The 2020 Paris-Nice will boast a mouth-watering bevy of contenders, including defending champion Egan Bernal.
Last year’s “Race to the Sun” was a well-timed triumph for Bernal who went on to become the youngest post-war winner of the Tour de France.
The Colombian will face stiff competition in 2020 from Julian Alaphilippe and Vuelta a Espana winner Primoz Roglic.
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“This will be a real battle between some of cycling’s top stars, last year it revealed the Tour winner, as it has done so many times before,” said Christian Prudhomme, president of the race organiser ASO.
Prudhomme listed Thibaut Pinot, Tadej Pogacar, Nairo Quintana and Caleb Ewan as “part of an exceptional line-up”.
Only a few of those riders will be targeting victory, but all will be racing with practice for the Tour de France high on their agenda.
“It really is looking more and more like a Tour de France warm-up,” said Francois Lemarchand, the race director and a former rider.
“This year after Paris-Nice there will also be Nice-Paris,” he said referring to the Tour de France which embarks from Nice and ends on the Champs Elysees.
The first major stage race of the cycling calendar, Paris-Nice starts on March 8 in the outskirts of Paris.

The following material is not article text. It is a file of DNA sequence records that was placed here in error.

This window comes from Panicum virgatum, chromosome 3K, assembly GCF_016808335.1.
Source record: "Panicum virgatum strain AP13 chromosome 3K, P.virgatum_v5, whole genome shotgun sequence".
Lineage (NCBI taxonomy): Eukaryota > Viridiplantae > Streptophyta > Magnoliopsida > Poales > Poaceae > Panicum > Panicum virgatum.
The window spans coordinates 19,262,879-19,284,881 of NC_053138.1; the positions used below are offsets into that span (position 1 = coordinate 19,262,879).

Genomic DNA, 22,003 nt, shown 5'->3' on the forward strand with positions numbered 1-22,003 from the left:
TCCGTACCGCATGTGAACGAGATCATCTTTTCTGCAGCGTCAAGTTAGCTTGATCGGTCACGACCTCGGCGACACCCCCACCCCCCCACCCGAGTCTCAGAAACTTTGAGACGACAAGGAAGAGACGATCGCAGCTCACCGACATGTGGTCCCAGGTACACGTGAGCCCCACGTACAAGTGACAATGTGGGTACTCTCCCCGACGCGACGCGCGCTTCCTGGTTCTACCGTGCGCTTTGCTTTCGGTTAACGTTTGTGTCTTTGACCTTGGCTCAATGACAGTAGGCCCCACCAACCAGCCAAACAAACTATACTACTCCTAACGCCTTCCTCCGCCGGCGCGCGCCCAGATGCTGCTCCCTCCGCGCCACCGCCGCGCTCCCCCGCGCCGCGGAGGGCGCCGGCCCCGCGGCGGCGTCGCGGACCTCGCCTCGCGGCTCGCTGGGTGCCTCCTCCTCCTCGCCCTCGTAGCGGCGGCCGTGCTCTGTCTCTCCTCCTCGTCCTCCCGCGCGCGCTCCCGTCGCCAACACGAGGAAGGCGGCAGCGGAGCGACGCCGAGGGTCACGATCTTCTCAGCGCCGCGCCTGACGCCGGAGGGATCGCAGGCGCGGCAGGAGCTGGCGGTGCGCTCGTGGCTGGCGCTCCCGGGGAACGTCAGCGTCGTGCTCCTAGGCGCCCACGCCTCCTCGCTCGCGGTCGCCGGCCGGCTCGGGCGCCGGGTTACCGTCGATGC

The second and third stages cross the vast windswept wheat and cornfields of the Beauce region south of Paris.
In 2019, Bernal set sail for a fabulous season, held his own in strong crosswinds despite his slight ‘climber’ physique while others had their hopes blown away.
Stage 4 is a 15km time trial around Alaphilippe’s birthplace, Saint-Amand-Montrond.
The Frenchman wore the yellow jersey for 14 days on the 2019 Tour de France where he won the individual time trial. He also won the time trial on Paris-Nice in 2017.
As the race heads towards the more clement south, the terrain becomes more challenging with four and six hills to climb on stages five and six.
The final weekend consists of two stages embarking from Nice, which mirrors the 2020 Tour de France which opens with two weekend stages that start in the city.
Saturday’s penultimate stage includes a blockbuster 16.3km, 6.3 percent climb of the Col de la Colmiane which is also a key feature of the second stage of La Grande Boucle in June.
The race is likely to be decided atop the Colmiane, where Simon Yates won a stage in 2018. The Briton has yet to declare whether he will ride to Nice this season.
The finish line for Paris-Nice will be in front of the Allianz Rivera stadium home of Nice football club, owned since last August by Jim Ratcliffe, who also took over Chris Froome’s Team Ineos last March.
The final stage features two major mountains with four climbs on the menu, culminating with a tricky descent into Nice.
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